Ahead the route looked much more difficult with several rock bands to negotiate with precipices on the right hand side. Sticking to the faint path, the route took the least line of resistance and all rock bands were no more than easy scrambles. A series of knobby rocky tops followed before the final ascent to the eastern end of Ladhar Bheinn but a rock band which I had spotted earlier looked more difficult to negotiate with no real alternative. The gradient steepened with crags falling away to my right but a path wound its way up the slope. Now for the rock band which stopped me in my tracks. It was just simply too big a step to get up. How the hell had anyone got up this I thought! With the rock being rounded there were simply no hand holds. In the end I decided to take off my rucksack, place it on a ledge then lever myself up backwards and this manoeuvre was repeated again a little higher up. It was late afternoon as I reached the summit and wow what a view to rival any summit view in Scotland. It had been worth all the effort. The summit ridge is little more than a quarter of mile long with the middle summit slightly higher than the other two but this quarter of a mile walk was a real dream. I rested awhile at each top with a longer rest by the shattered trig point which I would imagine had taken a major lightning strike some time in the pass. Today the view was superb and included much of the Western Isles, Skye, Rum, Eigg to the west and countless mountains inland.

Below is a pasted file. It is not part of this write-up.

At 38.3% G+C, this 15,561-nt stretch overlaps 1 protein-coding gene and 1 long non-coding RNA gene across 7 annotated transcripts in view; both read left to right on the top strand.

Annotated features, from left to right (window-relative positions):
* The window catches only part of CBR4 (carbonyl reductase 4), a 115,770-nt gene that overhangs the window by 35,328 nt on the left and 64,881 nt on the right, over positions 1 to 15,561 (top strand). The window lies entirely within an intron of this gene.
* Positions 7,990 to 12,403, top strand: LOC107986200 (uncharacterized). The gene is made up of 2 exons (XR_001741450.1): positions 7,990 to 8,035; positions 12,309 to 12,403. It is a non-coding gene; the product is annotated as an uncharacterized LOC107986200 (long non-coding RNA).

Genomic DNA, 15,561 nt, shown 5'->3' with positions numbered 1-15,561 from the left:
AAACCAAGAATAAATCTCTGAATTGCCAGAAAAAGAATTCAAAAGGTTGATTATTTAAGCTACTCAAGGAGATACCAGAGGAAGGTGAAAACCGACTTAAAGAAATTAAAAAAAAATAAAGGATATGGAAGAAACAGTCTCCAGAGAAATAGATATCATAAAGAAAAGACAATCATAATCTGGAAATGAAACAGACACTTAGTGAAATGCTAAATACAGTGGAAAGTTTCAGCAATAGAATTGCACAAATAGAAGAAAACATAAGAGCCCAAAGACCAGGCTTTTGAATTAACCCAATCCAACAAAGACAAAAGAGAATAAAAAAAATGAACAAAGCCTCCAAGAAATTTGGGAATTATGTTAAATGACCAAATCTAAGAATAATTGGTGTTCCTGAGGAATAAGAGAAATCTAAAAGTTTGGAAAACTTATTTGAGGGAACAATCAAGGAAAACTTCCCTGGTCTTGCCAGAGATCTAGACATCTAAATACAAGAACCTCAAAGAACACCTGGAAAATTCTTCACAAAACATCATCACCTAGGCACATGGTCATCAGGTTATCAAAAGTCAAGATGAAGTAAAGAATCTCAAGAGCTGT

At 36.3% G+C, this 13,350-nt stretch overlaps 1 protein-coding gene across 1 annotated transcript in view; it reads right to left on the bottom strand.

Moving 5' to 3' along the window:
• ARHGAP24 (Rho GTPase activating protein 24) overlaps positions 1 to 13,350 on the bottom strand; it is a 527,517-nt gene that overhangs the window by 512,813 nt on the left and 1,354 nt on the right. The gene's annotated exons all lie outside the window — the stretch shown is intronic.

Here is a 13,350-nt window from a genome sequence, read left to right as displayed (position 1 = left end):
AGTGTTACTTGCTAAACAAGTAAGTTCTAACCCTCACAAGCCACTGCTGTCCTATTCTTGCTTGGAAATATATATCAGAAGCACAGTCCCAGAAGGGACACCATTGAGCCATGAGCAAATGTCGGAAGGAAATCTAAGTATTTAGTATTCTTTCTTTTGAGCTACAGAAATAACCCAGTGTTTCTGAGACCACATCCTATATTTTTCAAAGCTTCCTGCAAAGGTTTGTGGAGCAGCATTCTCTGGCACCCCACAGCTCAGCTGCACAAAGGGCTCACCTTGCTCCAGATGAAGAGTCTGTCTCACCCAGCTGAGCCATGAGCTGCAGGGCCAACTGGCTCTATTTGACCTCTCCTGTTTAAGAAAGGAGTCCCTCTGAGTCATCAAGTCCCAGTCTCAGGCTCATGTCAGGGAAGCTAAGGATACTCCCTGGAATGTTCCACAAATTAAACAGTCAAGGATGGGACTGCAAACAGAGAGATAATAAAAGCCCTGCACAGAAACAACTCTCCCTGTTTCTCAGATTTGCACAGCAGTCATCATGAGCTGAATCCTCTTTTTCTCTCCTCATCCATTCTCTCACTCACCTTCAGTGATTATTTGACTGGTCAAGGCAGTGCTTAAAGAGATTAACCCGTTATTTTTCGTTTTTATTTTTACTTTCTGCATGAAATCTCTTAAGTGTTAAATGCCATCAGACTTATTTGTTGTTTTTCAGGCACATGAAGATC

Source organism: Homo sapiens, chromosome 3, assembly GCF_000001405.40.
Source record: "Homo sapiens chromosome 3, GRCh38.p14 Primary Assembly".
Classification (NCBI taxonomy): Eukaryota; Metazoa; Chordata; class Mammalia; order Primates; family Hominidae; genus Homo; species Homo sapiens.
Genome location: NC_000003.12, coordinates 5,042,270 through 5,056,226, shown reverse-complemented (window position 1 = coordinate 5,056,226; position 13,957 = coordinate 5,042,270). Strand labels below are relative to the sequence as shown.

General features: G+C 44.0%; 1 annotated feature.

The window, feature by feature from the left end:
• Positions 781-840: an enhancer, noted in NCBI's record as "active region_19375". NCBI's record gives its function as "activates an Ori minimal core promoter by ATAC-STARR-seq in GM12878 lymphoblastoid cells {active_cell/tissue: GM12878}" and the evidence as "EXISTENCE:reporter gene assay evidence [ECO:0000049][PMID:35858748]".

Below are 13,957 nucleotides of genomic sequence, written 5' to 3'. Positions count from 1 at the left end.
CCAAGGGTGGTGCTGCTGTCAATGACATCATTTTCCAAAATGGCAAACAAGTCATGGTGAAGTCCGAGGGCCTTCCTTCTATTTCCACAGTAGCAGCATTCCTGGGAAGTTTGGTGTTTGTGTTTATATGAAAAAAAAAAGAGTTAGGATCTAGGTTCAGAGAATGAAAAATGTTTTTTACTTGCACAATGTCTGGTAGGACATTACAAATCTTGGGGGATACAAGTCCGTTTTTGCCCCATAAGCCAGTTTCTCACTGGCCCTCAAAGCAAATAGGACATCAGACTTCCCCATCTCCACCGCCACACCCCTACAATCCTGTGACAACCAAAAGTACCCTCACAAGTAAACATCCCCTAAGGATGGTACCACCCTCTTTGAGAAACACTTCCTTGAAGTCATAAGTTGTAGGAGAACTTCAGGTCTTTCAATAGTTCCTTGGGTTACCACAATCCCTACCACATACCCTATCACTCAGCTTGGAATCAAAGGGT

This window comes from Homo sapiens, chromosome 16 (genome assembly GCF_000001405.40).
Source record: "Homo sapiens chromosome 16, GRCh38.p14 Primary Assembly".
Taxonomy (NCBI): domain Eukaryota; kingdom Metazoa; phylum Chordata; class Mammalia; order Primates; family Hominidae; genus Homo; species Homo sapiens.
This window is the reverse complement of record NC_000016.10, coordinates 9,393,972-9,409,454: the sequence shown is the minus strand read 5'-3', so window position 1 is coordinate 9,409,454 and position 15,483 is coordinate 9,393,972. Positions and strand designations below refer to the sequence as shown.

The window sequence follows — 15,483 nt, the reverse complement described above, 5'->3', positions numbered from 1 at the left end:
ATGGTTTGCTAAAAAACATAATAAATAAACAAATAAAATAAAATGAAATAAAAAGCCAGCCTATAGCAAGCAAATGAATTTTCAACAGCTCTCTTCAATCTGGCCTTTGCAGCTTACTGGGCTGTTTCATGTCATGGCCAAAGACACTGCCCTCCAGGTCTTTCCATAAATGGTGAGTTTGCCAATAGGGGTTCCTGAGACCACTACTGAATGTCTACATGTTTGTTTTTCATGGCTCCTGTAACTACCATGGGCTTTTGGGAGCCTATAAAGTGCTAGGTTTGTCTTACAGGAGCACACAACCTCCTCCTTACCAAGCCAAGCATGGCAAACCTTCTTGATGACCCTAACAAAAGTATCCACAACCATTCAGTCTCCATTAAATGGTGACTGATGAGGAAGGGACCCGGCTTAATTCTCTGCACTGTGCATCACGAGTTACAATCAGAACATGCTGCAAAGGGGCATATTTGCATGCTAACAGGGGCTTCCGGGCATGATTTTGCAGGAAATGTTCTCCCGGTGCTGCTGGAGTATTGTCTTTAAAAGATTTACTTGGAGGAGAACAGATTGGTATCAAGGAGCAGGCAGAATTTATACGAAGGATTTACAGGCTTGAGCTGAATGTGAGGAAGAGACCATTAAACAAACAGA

It was time to head back to Inverie as it was gone 5pm and the route west in contrast was down a easy broad slope to a col at An Diollaid. Just beyond here I found a cairn which marked the top of a path which headed down to the southwest. I wasn’t expecting this but the path continued all the way down to the valley which was a bonus. The latter part was however boggy in parts. In the valley floor I soon came to the ruinous house at Folach and shortly afterwards passed through a deer gate then over a bridge to join a reasonable track in the early evening strong sunlight. The walk back to Inverie was now straightforward and most rewarding and I paused from time to time to look back at my route in the evening sunshine. The countryside was completely still and no one was around. A better land rover track was joined at Folach Gate and here I headed south over the moors at Mam Uidhe before entering forestry plantation with a later descent into a completely deserted Inverie. Being a Wednesday the remotest pub ‘The Old Forge’ on the British mainland was closed. It was 8.15pm as I walked through the empty village with white washed cottages but not a soul or a sound except for the occasional seabird on this perfect evening. Well it was then just a short walk to an almost empty bunkhouse and a late meal in silence to round off a memorable day.